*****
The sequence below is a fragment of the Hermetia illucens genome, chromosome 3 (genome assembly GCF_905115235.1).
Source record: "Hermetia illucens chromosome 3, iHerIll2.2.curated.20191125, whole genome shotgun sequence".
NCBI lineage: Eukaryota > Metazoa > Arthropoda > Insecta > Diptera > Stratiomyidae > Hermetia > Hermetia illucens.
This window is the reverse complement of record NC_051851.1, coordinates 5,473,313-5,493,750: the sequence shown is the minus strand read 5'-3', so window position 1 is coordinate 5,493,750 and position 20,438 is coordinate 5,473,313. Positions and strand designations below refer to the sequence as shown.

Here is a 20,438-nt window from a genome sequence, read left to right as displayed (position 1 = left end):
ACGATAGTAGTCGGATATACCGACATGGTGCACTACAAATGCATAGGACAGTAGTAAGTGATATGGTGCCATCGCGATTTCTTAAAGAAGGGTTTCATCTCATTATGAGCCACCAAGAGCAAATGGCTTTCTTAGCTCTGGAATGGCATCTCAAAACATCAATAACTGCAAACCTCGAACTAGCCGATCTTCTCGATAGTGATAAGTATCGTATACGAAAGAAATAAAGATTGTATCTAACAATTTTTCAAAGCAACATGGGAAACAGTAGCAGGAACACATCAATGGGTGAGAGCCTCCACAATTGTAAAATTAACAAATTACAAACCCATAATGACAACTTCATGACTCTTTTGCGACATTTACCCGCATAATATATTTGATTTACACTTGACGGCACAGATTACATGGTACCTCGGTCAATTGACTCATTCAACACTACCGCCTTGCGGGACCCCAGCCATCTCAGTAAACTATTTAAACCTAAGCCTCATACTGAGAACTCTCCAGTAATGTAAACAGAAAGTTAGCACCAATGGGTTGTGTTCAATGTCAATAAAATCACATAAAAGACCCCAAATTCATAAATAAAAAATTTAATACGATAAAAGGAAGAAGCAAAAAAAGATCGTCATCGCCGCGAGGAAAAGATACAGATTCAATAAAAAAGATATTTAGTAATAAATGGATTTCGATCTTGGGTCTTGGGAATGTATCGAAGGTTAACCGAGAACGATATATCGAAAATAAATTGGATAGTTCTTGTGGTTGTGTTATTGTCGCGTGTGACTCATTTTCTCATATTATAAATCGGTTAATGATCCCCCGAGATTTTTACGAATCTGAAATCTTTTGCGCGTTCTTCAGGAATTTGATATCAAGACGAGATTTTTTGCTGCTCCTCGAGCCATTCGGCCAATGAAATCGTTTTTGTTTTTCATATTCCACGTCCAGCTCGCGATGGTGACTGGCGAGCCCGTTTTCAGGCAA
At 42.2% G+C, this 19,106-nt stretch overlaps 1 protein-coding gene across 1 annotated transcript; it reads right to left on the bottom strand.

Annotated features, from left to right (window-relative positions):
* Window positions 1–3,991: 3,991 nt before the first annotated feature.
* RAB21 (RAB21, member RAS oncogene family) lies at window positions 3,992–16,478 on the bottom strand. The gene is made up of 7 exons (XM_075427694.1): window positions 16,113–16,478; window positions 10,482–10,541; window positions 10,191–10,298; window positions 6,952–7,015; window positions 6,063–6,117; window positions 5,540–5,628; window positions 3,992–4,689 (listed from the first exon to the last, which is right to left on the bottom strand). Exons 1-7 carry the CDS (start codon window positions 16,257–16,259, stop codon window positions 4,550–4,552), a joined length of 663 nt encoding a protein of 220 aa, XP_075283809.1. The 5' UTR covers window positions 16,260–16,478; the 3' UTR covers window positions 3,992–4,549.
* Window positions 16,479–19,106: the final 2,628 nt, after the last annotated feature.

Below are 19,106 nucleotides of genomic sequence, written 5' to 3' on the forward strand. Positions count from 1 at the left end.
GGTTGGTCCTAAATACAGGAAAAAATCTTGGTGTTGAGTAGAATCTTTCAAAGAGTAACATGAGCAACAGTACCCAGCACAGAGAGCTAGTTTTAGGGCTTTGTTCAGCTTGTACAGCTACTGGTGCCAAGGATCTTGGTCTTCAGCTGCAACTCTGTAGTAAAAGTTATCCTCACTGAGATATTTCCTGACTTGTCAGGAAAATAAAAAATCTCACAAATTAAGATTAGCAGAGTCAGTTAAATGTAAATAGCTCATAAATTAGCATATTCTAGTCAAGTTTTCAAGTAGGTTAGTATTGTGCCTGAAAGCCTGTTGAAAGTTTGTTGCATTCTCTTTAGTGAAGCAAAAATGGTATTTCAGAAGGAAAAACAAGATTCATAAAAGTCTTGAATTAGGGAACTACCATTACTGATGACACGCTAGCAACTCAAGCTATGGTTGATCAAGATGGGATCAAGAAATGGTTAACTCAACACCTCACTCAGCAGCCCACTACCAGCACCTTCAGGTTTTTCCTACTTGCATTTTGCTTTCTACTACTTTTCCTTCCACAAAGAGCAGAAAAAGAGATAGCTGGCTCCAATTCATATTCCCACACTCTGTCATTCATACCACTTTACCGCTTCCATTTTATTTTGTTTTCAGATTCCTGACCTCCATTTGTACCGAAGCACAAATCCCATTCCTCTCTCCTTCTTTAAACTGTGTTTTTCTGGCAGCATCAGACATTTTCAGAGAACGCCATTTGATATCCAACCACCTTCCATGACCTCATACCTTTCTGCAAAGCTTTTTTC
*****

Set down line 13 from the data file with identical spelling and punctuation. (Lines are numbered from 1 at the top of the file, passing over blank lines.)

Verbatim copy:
GGTTGGTCCTAAATACAGGAAAAAATCTTGGTGTTGAGTAGAATCTTTCAAAGAGTAACATGAGCAACAGTACCCAGCACAGAGAGCTAGTTTTAGGGCTTTGTTCAGCTTGTACAGCTACTGGTGCCAAGGATCTTGGTCTTCAGCTGCAACTCTGTAGTAAAAGTTATCCTCACTGAGATATTTCCTGACTTGTCAGGAAAATAAAAAATCTCACAAATTAAGATTAGCAGAGTCAGTTAAATGTAAATAGCTCATAAATTAGCATATTCTAGTCAAGTTTTCAAGTAGGTTAGTATTGTGCCTGAAAGCCTGTTGAAAGTTTGTTGCATTCTCTTTAGTGAAGCAAAAATGGTATTTCAGAAGGAAAAACAAGATTCATAAAAGTCTTGAATTAGGGAACTACCATTACTGATGACACGCTAGCAACTCAAGCTATGGTTGATCAAGATGGGATCAAGAAATGGTTAACTCAACACCTCACTCAGCAGCCCACTACCAGCACCTTCAGGTTTTTCCTACTTGCATTTTGCTTTCTACTACTTTTCCTTCCACAAAGAGCAGAAAAAGAGATAGCTGGCTCCAATTCATATTCCCACACTCTGTCATTCATACCACTTTACCGCTTCCATTTTATTTTGTTTTCAGATTCCTGACCTCCATTTGTACCGAAGCACAAATCCCATTCCTCTCTCCTTCTTTAAACTGTGTTTTTCTGGCAGCATCAGACATTTTCAGAGAACGCCATTTGATATCCAACCACCTTCCATGACCTCATACCTTTCTGCAAAGCTTTTTTC